The Department of Defense POW/Missing Personnel Office announced today that the
remains of a U.S. serviceman, missing in action from World War II, have been identified and will
be returned to his family for burial with full military honors.
Capt. Jennings H. Mease, 36, of Greenville, S.C., will be buried Sept. 30 in Salt Lake City.
On April 24, 1943, Mease and four other U.S. servicemen were flying over the Himalayan
mountains, from Yangkai, China, to their home base in Chabua, India, in their C-87 Liberator
Express aircraft. After losing radio communications following take-off, the crew was never heard
from again. Eleven aerial search missions were unable to locate the aircraft or crew due to
intense snows on the mountains, at high altitudes, and dense jungle growth, at lower altitudes.
Almost 60 years later, in 2003, an American citizen discovered the wreckage of the C-87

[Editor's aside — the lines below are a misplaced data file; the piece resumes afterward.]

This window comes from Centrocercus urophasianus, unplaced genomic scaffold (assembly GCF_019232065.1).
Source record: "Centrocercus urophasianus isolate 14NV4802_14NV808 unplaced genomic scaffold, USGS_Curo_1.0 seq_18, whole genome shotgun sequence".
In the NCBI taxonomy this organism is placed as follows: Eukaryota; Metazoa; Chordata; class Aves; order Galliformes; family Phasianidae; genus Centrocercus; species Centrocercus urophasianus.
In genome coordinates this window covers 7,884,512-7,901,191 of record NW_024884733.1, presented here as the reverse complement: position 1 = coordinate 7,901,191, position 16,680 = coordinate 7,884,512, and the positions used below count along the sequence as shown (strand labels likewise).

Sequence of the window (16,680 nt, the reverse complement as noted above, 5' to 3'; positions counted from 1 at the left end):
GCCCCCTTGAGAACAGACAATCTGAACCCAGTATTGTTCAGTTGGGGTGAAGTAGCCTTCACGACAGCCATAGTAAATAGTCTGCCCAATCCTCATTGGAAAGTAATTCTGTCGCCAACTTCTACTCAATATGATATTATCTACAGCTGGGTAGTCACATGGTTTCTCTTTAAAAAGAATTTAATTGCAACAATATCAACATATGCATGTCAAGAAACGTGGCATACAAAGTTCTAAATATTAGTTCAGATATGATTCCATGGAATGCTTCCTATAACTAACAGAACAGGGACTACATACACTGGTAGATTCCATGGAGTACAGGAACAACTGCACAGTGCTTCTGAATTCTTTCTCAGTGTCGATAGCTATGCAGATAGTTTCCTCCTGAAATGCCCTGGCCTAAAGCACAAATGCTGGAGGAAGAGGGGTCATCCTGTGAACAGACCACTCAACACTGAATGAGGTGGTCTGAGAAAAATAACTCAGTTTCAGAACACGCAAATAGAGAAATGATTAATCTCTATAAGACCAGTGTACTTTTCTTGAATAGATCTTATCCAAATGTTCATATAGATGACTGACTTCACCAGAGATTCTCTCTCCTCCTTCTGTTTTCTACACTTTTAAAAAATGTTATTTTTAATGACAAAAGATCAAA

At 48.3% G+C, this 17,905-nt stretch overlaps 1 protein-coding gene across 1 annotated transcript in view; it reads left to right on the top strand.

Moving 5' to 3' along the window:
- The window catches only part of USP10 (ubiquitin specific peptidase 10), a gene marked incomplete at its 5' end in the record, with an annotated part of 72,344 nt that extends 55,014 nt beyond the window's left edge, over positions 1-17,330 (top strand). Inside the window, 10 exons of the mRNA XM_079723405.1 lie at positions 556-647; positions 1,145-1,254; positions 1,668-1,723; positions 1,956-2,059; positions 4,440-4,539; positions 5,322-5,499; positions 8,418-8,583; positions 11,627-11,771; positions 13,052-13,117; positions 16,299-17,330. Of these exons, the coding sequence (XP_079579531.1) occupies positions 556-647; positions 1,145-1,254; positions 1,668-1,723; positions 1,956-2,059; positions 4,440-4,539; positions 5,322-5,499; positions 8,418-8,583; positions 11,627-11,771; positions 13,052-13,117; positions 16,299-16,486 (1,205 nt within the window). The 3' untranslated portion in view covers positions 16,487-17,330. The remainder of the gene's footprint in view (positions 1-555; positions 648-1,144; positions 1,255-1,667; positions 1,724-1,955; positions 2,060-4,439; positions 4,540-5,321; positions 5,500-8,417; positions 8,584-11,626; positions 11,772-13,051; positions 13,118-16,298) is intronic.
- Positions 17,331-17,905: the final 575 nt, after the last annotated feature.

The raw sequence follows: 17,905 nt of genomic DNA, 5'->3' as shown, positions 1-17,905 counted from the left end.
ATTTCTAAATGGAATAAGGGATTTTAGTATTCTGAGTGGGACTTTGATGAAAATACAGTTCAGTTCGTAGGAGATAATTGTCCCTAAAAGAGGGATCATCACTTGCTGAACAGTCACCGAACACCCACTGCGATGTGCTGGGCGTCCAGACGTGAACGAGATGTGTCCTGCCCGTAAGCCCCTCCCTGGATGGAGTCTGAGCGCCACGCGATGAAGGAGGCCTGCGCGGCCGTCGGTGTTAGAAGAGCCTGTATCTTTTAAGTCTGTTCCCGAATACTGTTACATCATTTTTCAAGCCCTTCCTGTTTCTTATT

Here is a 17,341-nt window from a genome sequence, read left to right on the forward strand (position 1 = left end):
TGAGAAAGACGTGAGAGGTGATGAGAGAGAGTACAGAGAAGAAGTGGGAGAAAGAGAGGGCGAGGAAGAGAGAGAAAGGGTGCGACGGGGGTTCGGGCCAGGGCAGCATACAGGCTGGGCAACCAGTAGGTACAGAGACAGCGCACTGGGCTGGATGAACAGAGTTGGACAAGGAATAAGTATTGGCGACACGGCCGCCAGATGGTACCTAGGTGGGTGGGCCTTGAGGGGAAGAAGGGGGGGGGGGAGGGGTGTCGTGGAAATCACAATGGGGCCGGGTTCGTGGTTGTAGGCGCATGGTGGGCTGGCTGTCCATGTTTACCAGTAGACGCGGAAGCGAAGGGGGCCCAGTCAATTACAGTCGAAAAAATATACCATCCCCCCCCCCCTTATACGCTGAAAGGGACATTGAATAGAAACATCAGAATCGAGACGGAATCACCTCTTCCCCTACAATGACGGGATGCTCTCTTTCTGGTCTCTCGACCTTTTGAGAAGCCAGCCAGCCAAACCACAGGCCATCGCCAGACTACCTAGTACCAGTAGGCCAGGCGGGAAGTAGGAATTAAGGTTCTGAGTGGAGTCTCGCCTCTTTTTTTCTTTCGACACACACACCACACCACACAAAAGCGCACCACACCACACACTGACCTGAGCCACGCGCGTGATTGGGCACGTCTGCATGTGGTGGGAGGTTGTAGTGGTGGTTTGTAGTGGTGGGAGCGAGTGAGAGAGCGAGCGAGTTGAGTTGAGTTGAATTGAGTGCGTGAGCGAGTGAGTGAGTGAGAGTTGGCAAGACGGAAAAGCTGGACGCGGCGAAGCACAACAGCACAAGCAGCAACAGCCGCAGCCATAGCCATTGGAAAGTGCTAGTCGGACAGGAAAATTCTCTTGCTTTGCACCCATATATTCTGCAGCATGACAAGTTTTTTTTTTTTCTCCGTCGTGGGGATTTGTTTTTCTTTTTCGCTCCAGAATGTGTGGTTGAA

aircraft while trekking in the mountains near Chabua. He recovered the aircraft’s identification
plate, military equipment and human remains. The artifacts and remains were turned over to U.S.
officials for analysis. Attempts to excavate the site are being negotiated with the Indian
Among other forensic identification tools and circumstantial evidence, scientists from the
Joint POW/MIA Accounting Command and the Armed Forces DNA Identification Laboratory
used mitochondrial DNA – which matched that of Mease’s cousins – in the identification of the
As part of the war effort against the Japanese, U.S. Army Air Forces cargo planes based in
India continually airlifted critical supplies over the high mountain ranges that comprise the
Himalayas – known as “The Hump” – in support of American airbases in China. The amount of
materiel flown over the Himalayas was a logistical achievement unparalleled at the time.
Of the 16 million Americans who served in World War II, more than 400,000
died. Today, more than 73,000 are unaccounted-for from the conflict.
For additional information on the Defense Department’s mission to account for missing
Americans, call (703) 699-1169 or visit the DPMO Web site at www.dtic.mil/dpmo.